Hard information about the nature of fighting groups within Syria is hard to get. There hasbeen a lot of comment about the growing influence of foreign jihadist groups and funding forsuch groups from individuals in Gulf countries, but some of it is speculation. Overall, thenumber of foreign fighters is small compared with the number of Syrians in the conflict. Oneestimate from June 2012 suggested that only one in 50 among rebel forces came fromoutside.
Since then, the number of outsiders in the conflict has increased.Many rebel groups, both fundamentalist and secular, are local in nature and do notcoordinate with national rebel forces. It is difficult to know exactly who belongs to thesegroups and what they believe.Nevertheless, the rebels are growing stronger. At the same time the government side isgetting increasing support, particularly from Iran, and could make more aggressive use of itsair power, not to mention chemical weapons.In these circumstances, further escalation of the conflict is likely.
2.1 Free Syrian Army
The Free Syrian Army is thought to be composed mainly of deserters from the regular Syrianarmed forces and volunteer civilian Syrians. There are some reports that foreign fightershave joined the FSA, but the FSA is broadly secular and pro-democracy, while most of theforeign fighters that have joined the war are thought to have a more radical Islamist ideology.Some Islamist groups, such as Suqour al-Sham, do pledge allegiance to the Free SyrianArmy. Suqour al-Sham is a largely Syrian group and wants sharia law in Syria, but says thatit will not impose it.In December 2012, the Free Syrian Army selected a new Chief of Staff, Brigadier GeneralSelim Idriss, in an attempt to deal with the disunity that has plagued the force since itsinception. As well as being disunited, the FSA is accused of lootingAccording to some reports, the Free Syrian Army is declining in influence and Sunni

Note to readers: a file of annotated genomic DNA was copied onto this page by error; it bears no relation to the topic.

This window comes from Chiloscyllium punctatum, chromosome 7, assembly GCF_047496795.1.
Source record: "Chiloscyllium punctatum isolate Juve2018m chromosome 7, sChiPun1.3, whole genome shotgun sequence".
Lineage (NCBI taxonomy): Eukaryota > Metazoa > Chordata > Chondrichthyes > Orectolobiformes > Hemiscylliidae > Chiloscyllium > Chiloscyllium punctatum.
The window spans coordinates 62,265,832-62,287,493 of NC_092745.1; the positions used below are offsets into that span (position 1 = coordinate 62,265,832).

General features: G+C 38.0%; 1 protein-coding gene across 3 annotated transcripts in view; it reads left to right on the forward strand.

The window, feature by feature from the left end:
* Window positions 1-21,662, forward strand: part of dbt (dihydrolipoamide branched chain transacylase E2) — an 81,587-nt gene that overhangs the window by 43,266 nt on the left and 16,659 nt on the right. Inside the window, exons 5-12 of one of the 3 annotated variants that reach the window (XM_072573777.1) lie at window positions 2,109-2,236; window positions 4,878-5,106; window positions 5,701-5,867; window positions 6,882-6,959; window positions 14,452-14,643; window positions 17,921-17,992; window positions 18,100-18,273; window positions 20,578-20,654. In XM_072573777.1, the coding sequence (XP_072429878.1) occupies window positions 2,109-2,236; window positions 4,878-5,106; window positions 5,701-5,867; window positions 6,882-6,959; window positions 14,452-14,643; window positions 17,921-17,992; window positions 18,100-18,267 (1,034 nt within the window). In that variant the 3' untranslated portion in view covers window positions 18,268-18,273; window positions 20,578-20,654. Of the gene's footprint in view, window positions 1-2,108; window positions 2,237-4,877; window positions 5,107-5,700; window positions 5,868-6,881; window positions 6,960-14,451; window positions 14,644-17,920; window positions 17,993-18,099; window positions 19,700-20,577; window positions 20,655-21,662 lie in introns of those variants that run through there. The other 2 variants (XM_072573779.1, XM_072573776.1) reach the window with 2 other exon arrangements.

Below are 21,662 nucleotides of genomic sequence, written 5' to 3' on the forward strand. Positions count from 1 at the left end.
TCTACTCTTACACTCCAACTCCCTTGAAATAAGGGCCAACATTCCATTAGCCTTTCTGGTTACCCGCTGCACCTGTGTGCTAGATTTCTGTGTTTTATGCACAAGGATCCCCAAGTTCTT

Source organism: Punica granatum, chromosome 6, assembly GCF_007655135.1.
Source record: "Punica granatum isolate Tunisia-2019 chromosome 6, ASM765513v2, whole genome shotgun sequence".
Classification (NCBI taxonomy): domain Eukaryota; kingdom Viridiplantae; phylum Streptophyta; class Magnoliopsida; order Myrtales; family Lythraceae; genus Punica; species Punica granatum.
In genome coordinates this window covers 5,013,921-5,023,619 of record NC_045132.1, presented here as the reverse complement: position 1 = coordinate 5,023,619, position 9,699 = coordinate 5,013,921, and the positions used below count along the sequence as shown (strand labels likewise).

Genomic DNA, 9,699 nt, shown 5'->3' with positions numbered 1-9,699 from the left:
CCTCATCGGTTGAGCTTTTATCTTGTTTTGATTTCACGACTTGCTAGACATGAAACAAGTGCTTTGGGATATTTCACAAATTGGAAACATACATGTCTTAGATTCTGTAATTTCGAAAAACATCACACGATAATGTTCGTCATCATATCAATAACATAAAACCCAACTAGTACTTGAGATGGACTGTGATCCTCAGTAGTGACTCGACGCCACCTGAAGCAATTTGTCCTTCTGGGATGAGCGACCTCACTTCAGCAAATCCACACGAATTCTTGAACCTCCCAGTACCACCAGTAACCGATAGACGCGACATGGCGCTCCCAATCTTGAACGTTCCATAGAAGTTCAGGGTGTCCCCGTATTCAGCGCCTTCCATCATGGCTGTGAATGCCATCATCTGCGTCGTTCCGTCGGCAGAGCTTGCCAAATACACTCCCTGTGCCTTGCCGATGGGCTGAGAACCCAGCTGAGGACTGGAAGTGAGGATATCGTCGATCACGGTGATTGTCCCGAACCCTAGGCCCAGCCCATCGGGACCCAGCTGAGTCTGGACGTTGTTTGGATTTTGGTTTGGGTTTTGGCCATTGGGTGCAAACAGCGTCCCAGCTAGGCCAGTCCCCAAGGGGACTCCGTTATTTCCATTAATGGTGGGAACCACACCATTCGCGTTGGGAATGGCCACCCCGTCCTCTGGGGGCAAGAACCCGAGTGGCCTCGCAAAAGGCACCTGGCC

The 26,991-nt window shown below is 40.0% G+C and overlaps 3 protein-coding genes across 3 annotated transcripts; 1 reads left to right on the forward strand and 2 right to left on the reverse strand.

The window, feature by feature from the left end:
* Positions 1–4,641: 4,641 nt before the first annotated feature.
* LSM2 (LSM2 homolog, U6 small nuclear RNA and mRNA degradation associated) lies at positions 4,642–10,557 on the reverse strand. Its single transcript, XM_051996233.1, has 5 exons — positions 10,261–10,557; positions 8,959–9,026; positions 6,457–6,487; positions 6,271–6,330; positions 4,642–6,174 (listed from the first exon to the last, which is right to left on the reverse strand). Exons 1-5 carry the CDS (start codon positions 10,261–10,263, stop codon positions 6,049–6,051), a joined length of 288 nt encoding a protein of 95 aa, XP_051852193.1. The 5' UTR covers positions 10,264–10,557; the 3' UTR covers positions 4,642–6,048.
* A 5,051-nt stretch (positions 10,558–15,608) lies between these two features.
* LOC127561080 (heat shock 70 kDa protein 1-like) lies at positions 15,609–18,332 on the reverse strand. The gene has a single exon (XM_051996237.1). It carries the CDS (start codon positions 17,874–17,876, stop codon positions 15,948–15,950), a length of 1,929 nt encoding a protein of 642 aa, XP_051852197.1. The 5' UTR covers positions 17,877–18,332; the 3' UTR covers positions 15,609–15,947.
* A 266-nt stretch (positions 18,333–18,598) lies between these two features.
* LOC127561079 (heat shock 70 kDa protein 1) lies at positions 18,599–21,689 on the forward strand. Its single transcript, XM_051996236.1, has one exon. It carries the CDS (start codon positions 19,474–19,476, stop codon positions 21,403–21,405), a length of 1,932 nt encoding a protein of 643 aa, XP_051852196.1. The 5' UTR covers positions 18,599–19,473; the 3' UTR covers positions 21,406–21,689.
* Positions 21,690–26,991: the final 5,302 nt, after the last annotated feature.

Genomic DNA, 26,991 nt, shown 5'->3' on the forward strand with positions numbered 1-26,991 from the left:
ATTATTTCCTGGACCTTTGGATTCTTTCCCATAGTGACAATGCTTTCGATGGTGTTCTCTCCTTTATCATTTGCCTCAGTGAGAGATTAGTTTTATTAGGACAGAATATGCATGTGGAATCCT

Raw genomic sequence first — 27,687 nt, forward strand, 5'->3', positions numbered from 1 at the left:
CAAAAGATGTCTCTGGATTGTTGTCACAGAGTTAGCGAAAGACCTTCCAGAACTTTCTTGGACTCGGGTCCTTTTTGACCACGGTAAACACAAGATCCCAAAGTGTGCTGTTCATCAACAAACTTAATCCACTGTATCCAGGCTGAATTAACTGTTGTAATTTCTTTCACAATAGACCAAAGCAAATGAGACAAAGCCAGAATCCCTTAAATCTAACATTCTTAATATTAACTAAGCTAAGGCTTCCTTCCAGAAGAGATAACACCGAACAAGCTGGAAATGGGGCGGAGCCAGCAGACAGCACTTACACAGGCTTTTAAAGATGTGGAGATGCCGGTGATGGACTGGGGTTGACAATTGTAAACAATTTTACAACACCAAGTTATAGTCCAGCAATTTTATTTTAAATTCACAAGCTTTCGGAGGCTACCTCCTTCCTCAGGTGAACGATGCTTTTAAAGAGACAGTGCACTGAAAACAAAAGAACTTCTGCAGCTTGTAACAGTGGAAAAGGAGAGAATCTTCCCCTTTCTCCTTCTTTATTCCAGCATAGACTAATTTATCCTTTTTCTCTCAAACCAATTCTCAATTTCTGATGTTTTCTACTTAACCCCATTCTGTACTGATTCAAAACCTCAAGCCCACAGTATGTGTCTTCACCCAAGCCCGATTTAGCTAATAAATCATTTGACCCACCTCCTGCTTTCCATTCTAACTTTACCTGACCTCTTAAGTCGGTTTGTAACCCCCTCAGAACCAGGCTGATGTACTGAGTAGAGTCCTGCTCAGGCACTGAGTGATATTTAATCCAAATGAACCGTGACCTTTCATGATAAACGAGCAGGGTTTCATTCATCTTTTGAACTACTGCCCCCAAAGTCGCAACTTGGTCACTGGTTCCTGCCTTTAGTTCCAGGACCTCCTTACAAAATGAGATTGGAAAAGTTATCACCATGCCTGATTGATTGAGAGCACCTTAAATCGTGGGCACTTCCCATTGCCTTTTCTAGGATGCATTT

groups are now more important in the north and east of the country, possibly in the entireinsurgency.
2.2 Foreign fighters
There is an increasing flow of non-Syrians joining the fight against the government in Syria.Many of these fighters have crossed the Turkish border and the Turkish authorities havereportedly made no effort to halt that flow.
The Iraqi border, much of which is scarcelycontrolled, is also seeing an influx of
fighters from Iraq
, coinciding with an upsurge inviolence in the Sunni areas of Iraq itself, on the other side of the border from Syria.As well as Iraqis, there are reports that many
have joined the fight againstthe Assad government. The Syrian conflict has special relevance to Lebanon, where theconfessional conflict between Sunni, Shia and Christian and between Hizballah and the
Aaron Zelin, “Foreign fighters trickle into the Syrian rebellion,” Washington Institute for Near East Policy, 11 June, 2012.
IHS Jane’s online briefing: Syrian Civil War: The dynamics of an evolving insurgent landscape, 14 March 2013
10 April 2013